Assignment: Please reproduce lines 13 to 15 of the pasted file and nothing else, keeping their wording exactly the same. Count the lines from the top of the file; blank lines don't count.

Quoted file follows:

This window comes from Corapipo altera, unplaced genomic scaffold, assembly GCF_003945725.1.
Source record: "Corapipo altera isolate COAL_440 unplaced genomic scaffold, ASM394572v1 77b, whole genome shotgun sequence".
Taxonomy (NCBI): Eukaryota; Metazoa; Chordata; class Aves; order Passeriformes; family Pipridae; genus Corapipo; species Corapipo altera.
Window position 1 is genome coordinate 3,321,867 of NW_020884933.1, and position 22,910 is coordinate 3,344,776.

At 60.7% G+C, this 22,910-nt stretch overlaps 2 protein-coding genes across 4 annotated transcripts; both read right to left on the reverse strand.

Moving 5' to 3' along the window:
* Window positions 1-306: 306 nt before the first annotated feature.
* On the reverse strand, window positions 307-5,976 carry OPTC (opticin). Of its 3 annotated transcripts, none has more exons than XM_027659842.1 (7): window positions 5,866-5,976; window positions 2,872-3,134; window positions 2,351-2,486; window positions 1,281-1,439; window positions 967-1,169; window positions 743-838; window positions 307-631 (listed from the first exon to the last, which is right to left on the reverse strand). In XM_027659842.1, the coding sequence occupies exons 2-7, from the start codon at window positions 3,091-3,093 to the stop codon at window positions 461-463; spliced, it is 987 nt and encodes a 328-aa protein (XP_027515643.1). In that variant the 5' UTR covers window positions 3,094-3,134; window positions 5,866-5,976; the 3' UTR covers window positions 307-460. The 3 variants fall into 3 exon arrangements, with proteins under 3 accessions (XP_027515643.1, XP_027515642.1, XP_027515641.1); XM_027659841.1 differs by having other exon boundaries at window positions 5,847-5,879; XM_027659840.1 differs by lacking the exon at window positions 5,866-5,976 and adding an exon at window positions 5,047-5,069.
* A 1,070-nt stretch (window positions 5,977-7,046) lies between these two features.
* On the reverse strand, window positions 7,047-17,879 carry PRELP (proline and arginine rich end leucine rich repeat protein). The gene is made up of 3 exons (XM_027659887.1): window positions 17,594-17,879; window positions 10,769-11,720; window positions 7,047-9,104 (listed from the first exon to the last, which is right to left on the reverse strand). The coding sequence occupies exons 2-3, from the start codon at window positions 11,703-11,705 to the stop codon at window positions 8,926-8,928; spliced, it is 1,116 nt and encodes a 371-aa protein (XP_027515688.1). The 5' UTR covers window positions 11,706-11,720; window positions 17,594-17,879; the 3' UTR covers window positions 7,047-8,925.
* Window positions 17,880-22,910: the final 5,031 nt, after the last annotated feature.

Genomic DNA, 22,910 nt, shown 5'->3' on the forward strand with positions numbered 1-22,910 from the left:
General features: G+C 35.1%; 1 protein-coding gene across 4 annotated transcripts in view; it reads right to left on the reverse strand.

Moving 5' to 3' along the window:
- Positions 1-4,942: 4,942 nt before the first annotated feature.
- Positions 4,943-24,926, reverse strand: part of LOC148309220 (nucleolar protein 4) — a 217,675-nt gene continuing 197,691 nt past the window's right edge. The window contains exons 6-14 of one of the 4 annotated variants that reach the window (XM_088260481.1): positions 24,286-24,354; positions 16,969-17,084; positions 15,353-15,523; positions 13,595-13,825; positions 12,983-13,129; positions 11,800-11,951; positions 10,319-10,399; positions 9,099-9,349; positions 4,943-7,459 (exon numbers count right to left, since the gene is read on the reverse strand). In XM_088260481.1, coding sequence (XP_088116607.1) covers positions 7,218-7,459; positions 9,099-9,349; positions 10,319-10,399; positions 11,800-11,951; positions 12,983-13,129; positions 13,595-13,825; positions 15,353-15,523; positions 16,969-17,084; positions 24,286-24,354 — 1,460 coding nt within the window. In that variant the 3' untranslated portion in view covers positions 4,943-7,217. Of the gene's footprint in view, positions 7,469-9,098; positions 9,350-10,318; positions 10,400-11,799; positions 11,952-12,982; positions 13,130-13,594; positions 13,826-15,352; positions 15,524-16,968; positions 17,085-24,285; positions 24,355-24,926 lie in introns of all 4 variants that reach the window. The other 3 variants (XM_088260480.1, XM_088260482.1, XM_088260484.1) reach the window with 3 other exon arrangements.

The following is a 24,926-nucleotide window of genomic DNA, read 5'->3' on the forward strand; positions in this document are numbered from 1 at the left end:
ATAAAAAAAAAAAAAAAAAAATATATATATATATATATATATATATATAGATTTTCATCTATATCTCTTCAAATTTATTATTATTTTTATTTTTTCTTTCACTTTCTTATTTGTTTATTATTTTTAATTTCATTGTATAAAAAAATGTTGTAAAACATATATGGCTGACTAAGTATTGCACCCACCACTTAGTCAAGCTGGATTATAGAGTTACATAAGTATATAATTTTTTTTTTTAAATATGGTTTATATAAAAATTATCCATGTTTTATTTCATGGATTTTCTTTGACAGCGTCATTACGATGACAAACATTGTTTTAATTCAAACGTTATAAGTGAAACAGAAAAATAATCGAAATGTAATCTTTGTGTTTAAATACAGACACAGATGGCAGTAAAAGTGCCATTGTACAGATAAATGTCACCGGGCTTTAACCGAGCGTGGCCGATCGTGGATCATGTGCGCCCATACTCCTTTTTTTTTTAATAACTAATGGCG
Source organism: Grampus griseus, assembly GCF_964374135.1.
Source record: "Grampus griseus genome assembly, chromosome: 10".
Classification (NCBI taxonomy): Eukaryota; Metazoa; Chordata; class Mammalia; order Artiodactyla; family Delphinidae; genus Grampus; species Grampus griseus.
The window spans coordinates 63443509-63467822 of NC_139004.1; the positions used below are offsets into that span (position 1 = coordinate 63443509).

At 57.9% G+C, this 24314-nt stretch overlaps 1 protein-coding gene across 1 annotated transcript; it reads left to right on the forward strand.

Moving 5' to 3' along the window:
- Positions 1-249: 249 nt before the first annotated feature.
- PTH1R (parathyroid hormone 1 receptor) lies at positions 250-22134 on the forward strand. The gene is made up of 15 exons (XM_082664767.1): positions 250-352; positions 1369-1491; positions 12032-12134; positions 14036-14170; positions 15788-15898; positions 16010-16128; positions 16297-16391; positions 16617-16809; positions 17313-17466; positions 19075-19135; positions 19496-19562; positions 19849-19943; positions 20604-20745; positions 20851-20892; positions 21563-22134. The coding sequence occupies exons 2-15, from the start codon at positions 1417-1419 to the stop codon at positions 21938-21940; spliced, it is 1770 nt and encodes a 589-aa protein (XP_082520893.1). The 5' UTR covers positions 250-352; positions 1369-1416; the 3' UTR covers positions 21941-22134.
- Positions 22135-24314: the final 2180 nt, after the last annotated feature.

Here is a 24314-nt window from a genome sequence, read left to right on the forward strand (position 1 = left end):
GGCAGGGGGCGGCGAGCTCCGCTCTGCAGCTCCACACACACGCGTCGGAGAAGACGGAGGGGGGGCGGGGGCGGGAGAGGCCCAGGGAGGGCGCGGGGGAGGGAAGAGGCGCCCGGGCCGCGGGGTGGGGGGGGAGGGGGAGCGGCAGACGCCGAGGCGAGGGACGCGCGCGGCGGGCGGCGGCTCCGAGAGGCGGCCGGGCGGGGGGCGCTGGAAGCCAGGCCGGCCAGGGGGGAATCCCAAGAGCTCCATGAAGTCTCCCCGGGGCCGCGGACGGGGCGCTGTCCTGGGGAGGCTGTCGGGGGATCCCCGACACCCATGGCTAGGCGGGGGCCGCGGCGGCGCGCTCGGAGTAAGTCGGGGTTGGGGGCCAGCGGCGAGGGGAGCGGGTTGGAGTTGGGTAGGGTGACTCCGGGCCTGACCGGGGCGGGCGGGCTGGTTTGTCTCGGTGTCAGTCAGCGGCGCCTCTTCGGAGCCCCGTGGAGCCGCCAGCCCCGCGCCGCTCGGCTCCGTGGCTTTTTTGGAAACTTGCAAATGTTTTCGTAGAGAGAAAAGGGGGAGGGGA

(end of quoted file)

General features: G+C 35.1%; 1 protein-coding gene across 4 annotated transcripts in view; it reads right to left on the reverse strand.

Moving 5' to 3' along the window:
- Positions 1-4,942: 4,942 nt before the first annotated feature.